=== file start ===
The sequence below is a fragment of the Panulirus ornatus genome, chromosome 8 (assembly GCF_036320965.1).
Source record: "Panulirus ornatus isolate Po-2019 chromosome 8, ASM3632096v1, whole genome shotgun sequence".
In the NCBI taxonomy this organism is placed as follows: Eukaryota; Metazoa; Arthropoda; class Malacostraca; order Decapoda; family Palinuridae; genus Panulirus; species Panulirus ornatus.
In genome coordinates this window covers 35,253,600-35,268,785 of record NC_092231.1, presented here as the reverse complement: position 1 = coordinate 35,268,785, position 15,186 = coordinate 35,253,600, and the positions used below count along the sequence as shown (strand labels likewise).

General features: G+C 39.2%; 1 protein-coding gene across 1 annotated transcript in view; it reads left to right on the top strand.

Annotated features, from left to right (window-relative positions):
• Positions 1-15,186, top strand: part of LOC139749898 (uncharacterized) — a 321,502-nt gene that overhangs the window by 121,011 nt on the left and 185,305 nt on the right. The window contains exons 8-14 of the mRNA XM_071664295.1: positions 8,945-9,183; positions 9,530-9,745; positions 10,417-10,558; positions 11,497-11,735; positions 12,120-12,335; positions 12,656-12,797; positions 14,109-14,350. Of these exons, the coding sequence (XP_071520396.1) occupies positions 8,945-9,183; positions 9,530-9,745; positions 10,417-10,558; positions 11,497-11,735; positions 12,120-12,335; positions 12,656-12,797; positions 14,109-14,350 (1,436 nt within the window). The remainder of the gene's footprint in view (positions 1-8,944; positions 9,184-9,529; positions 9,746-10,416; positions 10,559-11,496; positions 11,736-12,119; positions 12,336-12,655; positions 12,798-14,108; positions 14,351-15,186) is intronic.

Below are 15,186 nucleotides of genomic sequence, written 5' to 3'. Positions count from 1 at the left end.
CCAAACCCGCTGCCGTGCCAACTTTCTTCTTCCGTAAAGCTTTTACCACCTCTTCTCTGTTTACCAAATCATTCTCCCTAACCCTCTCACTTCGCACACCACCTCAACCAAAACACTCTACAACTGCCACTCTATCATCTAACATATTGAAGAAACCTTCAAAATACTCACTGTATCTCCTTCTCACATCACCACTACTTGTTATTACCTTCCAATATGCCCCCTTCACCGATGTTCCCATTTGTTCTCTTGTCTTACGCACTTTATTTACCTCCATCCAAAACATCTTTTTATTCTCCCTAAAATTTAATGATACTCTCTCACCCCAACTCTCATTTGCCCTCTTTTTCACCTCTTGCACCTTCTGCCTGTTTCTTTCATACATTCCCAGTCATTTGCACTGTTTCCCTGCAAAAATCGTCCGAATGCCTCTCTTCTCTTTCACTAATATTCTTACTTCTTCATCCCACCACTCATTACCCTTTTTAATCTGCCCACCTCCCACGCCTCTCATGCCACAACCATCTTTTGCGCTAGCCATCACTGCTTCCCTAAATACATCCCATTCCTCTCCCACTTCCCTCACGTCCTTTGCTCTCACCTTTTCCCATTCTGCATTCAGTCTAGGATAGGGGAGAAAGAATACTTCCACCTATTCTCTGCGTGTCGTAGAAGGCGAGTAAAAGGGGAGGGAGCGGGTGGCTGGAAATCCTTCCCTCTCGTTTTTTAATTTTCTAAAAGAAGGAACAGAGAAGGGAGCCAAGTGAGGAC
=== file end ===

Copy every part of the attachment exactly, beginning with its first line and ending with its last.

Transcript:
The sequence below is a fragment of the Panulirus ornatus genome, chromosome 8 (assembly GCF_036320965.1).
Source record: "Panulirus ornatus isolate Po-2019 chromosome 8, ASM3632096v1, whole genome shotgun sequence".
In the NCBI taxonomy this organism is placed as follows: Eukaryota; Metazoa; Arthropoda; class Malacostraca; order Decapoda; family Palinuridae; genus Panulirus; species Panulirus ornatus.
In genome coordinates this window covers 35,253,600-35,268,785 of record NC_092231.1, presented here as the reverse complement: position 1 = coordinate 35,268,785, position 15,186 = coordinate 35,253,600, and the positions used below count along the sequence as shown (strand labels likewise).

General features: G+C 39.2%; 1 protein-coding gene across 1 annotated transcript in view; it reads left to right on the top strand.

Annotated features, from left to right (window-relative positions):
• Positions 1-15,186, top strand: part of LOC139749898 (uncharacterized) — a 321,502-nt gene that overhangs the window by 121,011 nt on the left and 185,305 nt on the right. The window contains exons 8-14 of the mRNA XM_071664295.1: positions 8,945-9,183; positions 9,530-9,745; positions 10,417-10,558; positions 11,497-11,735; positions 12,120-12,335; positions 12,656-12,797; positions 14,109-14,350. Of these exons, the coding sequence (XP_071520396.1) occupies positions 8,945-9,183; positions 9,530-9,745; positions 10,417-10,558; positions 11,497-11,735; positions 12,120-12,335; positions 12,656-12,797; positions 14,109-14,350 (1,436 nt within the window). The remainder of the gene's footprint in view (positions 1-8,944; positions 9,184-9,529; positions 9,746-10,416; positions 10,559-11,496; positions 11,736-12,119; positions 12,336-12,655; positions 12,798-14,108; positions 14,351-15,186) is intronic.

Below are 15,186 nucleotides of genomic sequence, written 5' to 3'. Positions count from 1 at the left end.
CCAAACCCGCTGCCGTGCCAACTTTCTTCTTCCGTAAAGCTTTTACCACCTCTTCTCTGTTTACCAAATCATTCTCCCTAACCCTCTCACTTCGCACACCACCTCAACCAAAACACTCTACAACTGCCACTCTATCATCTAACATATTGAAGAAACCTTCAAAATACTCACTGTATCTCCTTCTCACATCACCACTACTTGTTATTACCTTCCAATATGCCCCCTTCACCGATGTTCCCATTTGTTCTCTTGTCTTACGCACTTTATTTACCTCCATCCAAAACATCTTTTTATTCTCCCTAAAATTTAATGATACTCTCTCACCCCAACTCTCATTTGCCCTCTTTTTCACCTCTTGCACCTTCTGCCTGTTTCTTTCATACATTCCCAGTCATTTGCACTGTTTCCCTGCAAAAATCGTCCGAATGCCTCTCTTCTCTTTCACTAATATTCTTACTTCTTCATCCCACCACTCATTACCCTTTTTAATCTGCCCACCTCCCACGCCTCTCATGCCACAACCATCTTTTGCGCTAGCCATCACTGCTTCCCTAAATACATCCCATTCCTCTCCCACTTCCCTCACGTCCTTTGCTCTCACCTTTTCCCATTCTGCATTCAGTCTAGGATAGGGGAGAAAGAATACTTCCACCTATTCTCTGCGTGTCGTAGAAGGCGAGTAAAAGGGGAGGGAGCGGGTGGCTGGAAATCCTTCCCTCTCGTTTTTTAATTTTCTAAAAGAAGGAACAGAGAAGGGAGCCAAGTGAGGAC